A startling relationship between algebraic and geometric invariants of knots has been discovered, leading to the discovery of an entirely new mathematical theorem.
For the first time, artificial intelligence has been applied by computer scientists and mathematicians to prove or suggest new mathematical theorems in the complicated domains of knot theory and representation theory.
The incredible findings were published today in Nature.
Professor Geordie Williamson is the Director of the University of Sydney Mathematical Research Institute and a leading mathematician in the world. He used the capabilities of Deep Mind’s AI processes to examine conjectures in his field of specialization, representation theory, as a co-author of the study.
“Problems in mathematics are widely regarded as some of the most intellectually challenging problems out there,: said Professor Williamson.
“While mathematicians have used machine learning to assist in the analysis of complex data sets, this is the first time we have used computers to help us formulate conjectures or suggest possible lines of attack for unproven ideas in mathematics.”
Proving mathematical conjectures
“Working to prove or disprove longstanding conjectures in my field involves the consideration of, at times, infinite space and hugely complex sets of equations across multiple dimensions,” said Professor Williamson.
While computers have long been used to create data for experimental mathematics, the challenge of detecting interesting patterns has mostly relied on mathematicians’ intuition.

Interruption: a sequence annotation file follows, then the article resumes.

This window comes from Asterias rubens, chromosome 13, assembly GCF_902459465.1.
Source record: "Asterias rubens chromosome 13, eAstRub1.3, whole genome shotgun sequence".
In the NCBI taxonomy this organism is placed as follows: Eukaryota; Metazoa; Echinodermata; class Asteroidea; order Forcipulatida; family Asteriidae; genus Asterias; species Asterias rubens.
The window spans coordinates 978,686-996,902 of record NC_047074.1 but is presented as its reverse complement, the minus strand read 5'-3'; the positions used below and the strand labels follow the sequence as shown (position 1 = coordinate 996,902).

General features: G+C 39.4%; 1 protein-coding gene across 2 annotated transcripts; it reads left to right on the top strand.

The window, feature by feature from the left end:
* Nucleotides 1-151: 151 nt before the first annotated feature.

That has now changed.
Professor Williamson used DeepMind’s artificial intelligence to get close to proving a 40-year-old conjecture regarding Kazhdan-Lusztig polynomials. Deep symmetry in higher-dimensional algebra is the subject of the conjectures.
Professor Marc Lackeby and Professor András Juhász of the University of Oxford, who co-authored the paper, have taken the procedure a step further. They uncovered an unexpected link between algebraic and geometric invariants of knots, resulting in an entirely new mathematical theory.
Invariants are employed in knot theory to solve the challenge of recognizing knots from one another. They also assist mathematicians in comprehending knot qualities and how they connect to other disciplines of mathematics.
While knot theory is fascinating in and of itself, it also has a wide range of applications in the physical sciences, including comprehending DNA strands, fluid dynamics, and the interaction of forces in the Sun’s corona.
“Pure mathematicians work by formulating conjectures and proving these, resulting in theorems. But where do the conjectures come from?,” said Professor Juhász.
“We have demonstrated that, when guided by mathematical intuition, machine learning provides a powerful framework that can uncover interesting and provable conjectures in areas where a large amount of data is available, or where the objects are too large to study with classical methods.”
“Intuition can take us a long way, but AI can help us find connections the human mind might not always easily spot,” said Professor Williamson.
The authors think that by combining the skills of mathematics and machine learning, this study can serve as a model for strengthening collaboration between the fields of mathematics and artificial intelligence to generate remarkable outcomes.
“For me these findings remind us that intelligence is not a single variable, like an IQ number. Intelligence is best thought of as a multi-dimensional space with multiple axes: academic intelligence, emotional intelligence, social intelligence,” said Professor Williamson.
“My hope is that AI can provide another axis of intelligence for us to work with, and that this new axis will deepen our understanding of the mathematical world.”
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